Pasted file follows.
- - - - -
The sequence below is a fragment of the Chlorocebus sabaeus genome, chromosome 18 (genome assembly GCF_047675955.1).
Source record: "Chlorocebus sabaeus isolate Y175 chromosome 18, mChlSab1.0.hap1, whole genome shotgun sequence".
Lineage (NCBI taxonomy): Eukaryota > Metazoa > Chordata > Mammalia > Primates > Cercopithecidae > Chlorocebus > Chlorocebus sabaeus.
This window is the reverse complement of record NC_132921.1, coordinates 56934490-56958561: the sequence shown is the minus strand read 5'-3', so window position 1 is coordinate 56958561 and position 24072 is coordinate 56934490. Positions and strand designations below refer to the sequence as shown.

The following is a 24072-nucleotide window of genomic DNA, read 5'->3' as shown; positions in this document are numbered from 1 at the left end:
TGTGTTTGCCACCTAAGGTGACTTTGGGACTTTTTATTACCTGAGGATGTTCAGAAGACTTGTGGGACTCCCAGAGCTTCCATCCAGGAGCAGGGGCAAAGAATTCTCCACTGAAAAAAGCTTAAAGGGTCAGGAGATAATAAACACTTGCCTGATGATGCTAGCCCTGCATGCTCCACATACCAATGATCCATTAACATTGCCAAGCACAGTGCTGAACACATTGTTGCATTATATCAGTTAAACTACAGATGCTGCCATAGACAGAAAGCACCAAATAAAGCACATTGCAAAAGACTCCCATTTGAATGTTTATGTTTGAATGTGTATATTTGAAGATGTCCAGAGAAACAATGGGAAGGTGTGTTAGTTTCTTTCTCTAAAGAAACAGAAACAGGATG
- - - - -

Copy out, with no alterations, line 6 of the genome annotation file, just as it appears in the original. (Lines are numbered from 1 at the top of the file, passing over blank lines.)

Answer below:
TGTGTTTGCCACCTAAGGTGACTTTGGGACTTTTTATTACCTGAGGATGTTCAGAAGACTTGTGGGACTCCCAGAGCTTCCATCCAGGAGCAGGGGCAAAGAATTCTCCACTGAAAAAAGCTTAAAGGGTCAGGAGATAATAAACACTTGCCTGATGATGCTAGCCCTGCATGCTCCACATACCAATGATCCATTAACATTGCCAAGCACAGTGCTGAACACATTGTTGCATTATATCAGTTAAACTACAGATGCTGCCATAGACAGAAAGCACCAAATAAAGCACATTGCAAAAGACTCCCATTTGAATGTTTATGTTTGAATGTGTATATTTGAAGATGTCCAGAGAAACAATGGGAAGGTGTGTTAGTTTCTTTCTCTAAAGAAACAGAAACAGGATG